Social impact group Givology publishes guidebook about charity
Giveology was co-founded by 2008 College graduate Joyce Meng
January 29, 2013, 10:24 pm·
Andrew Dierkes | DP
According to one group of college students, millionaires aren’t the only ones who can make an impact with a donation.
Givology, a 100 percent volunteer social impact group that was started in part by 2008 College graduate Joyce Meng in her senior year, published a book titled “A Guide to Giving” in January.
The book discusses effective models of giving, compiling the work of 13 writers — including high school students, college students and young professionals involved with Givology around the country.
Meng was interested in providing education to impoverished students because, as she writes in the book, “Education manifests human dignity and provides a mechanism for self-expression. Learning enables people to have happier, more independent and productive lives.”
The group started on Penn’s campus, but now Givology is a worldwide organization that has raised over $300,000 to support students in 26 different countries through several grassroots partnerships. There are a total of 90 volunteers and 30 core team members in 16 chapters around the world.
The book project began last summer when Givology wanted to spread their ideas to a larger crowd in order to get more people involved.
“The concept of giving has been really limited to people who have a lot of money, people who can have a lot of impact,” College junior and Givology CIO Elise Jun said. “But I think the point of the book is to show that that’s not the case. Even small amounts can make a really big difference.”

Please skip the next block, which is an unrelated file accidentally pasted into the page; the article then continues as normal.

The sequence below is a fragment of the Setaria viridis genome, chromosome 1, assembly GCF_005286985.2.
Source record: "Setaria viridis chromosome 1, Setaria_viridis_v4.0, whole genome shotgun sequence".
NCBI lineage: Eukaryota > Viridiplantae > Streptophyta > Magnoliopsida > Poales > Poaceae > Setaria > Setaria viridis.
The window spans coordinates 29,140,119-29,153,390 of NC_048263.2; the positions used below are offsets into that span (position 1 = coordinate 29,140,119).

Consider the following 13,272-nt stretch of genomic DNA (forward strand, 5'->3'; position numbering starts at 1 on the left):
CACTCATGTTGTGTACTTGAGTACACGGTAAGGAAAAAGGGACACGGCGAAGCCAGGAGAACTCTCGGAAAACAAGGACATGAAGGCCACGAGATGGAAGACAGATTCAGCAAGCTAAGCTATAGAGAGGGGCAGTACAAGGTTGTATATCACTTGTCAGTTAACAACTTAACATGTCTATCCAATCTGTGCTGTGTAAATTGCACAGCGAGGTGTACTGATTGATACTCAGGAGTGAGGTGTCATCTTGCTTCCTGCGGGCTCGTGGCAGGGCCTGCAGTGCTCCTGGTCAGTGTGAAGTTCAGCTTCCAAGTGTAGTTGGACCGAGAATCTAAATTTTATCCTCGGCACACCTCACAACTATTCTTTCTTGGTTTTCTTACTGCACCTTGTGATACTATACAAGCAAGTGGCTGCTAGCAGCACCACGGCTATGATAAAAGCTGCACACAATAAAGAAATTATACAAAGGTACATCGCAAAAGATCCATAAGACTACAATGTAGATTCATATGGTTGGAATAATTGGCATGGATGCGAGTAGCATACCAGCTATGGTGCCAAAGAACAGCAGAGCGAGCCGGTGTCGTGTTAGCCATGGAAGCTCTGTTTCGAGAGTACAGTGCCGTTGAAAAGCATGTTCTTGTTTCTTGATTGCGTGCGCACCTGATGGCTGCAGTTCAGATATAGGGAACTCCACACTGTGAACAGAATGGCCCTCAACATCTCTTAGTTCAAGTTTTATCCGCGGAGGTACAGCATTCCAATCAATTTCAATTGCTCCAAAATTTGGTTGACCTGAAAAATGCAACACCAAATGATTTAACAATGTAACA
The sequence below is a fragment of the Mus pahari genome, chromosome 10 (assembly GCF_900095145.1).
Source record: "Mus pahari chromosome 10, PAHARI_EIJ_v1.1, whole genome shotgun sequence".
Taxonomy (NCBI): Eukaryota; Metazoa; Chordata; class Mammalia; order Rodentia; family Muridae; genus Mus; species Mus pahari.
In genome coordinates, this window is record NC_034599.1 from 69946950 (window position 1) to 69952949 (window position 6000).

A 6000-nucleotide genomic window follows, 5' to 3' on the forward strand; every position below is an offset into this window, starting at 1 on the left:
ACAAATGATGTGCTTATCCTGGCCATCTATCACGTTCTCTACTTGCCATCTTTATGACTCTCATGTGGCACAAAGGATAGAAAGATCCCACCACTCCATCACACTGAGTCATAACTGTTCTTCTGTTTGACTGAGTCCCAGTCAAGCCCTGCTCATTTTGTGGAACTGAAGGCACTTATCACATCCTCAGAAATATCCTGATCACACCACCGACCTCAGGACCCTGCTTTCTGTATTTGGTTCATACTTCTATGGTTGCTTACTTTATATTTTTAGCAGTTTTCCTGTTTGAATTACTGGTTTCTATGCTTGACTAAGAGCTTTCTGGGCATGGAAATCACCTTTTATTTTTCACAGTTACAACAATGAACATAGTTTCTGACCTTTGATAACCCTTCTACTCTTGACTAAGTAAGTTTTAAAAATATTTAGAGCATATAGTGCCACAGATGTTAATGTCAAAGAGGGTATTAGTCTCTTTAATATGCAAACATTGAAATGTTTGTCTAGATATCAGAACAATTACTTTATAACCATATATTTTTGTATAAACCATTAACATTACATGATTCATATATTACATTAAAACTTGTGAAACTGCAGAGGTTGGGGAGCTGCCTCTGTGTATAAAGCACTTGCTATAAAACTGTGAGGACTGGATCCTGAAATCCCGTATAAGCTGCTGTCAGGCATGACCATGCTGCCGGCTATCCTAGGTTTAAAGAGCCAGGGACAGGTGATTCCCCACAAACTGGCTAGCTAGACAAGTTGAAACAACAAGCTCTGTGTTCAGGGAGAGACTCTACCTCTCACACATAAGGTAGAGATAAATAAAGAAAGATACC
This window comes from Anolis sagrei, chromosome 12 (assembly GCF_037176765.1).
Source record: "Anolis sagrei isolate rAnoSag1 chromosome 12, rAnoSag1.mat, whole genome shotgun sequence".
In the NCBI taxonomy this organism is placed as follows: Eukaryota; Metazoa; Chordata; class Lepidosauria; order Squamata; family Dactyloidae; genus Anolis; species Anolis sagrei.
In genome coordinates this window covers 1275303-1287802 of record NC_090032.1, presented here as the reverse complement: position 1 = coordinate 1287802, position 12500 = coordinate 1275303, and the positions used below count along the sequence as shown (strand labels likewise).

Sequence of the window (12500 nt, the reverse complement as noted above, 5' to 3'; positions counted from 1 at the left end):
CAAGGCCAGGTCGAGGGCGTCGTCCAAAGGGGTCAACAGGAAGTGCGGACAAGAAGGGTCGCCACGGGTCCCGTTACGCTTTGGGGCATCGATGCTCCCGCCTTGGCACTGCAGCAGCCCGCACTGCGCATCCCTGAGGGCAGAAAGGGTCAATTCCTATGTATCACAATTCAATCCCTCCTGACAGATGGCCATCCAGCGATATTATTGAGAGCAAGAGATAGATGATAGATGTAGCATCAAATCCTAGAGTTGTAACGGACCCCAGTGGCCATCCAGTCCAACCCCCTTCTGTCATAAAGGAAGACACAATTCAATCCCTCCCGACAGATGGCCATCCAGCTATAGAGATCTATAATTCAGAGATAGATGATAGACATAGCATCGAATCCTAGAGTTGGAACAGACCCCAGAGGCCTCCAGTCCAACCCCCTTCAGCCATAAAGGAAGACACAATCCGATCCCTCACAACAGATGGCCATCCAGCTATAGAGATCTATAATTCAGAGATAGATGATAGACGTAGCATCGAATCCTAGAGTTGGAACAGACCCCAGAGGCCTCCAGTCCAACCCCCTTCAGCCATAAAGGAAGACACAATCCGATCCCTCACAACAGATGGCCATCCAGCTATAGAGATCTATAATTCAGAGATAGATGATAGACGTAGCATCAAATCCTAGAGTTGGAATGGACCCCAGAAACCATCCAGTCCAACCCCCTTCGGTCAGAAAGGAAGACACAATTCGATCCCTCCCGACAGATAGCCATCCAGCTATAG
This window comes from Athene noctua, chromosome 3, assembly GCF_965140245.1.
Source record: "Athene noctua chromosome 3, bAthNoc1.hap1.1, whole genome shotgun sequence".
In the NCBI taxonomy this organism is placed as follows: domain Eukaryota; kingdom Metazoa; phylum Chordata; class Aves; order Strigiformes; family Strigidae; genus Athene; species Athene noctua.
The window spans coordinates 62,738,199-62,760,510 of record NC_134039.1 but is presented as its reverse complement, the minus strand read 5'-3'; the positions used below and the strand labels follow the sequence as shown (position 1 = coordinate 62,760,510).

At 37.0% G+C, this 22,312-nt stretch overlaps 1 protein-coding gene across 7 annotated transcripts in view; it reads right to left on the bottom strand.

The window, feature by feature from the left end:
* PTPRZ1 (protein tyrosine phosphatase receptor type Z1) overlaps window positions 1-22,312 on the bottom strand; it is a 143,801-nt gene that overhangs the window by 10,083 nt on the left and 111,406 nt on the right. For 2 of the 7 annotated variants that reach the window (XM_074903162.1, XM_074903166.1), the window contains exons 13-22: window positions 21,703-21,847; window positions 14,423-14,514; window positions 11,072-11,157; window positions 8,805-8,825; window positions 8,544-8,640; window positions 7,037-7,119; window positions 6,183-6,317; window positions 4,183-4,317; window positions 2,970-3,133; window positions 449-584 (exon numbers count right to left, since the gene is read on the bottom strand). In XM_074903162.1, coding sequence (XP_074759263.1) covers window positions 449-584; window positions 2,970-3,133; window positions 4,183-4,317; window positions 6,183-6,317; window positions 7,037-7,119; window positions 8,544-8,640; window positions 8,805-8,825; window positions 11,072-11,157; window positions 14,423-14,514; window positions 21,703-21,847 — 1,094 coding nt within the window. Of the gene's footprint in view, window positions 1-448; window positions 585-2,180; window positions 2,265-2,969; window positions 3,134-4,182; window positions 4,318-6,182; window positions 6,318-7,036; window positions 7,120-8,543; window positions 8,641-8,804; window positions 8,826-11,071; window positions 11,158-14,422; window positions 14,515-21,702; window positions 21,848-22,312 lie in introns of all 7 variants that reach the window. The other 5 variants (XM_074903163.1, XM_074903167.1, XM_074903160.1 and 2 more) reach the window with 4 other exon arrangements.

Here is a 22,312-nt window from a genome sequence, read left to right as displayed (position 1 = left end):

The book aims to promote Givology’s mission that “everyone can be donors; everyone can give,” Jun said.
“A Guide to Giving” is divided into two main sections. The first gives advice on how to effectively donate money so that donations will go directly to those in need. The second is a collection of stories about members’ involvement with Givology.
“We’re able to compile a large range of experiences and opinions from different people, but these people are all passionate about fighting education disparities worldwide,” Cornell freshman and co-editor of the book Rachel Chuang said in an email.
Chuang and her fellow writers hope the book will inspire others the way Givology inspired them.
“Now, more than ever before, there are so many ways to give back,” Stanford freshman Stephany Yong, another co-editor of the book, said in an email. “There are other outlets for people to explore and make giving an interactive two-way exchange.”
The book is currently available as an eBook on Amazon for $2.99. All profits go towards funding education for students worldwide.
“We’re doing amazing things in creating opportunities for people through education,” Yong said. “Having more people be aware of what we’re trying to accomplish can make those goals more reachable.”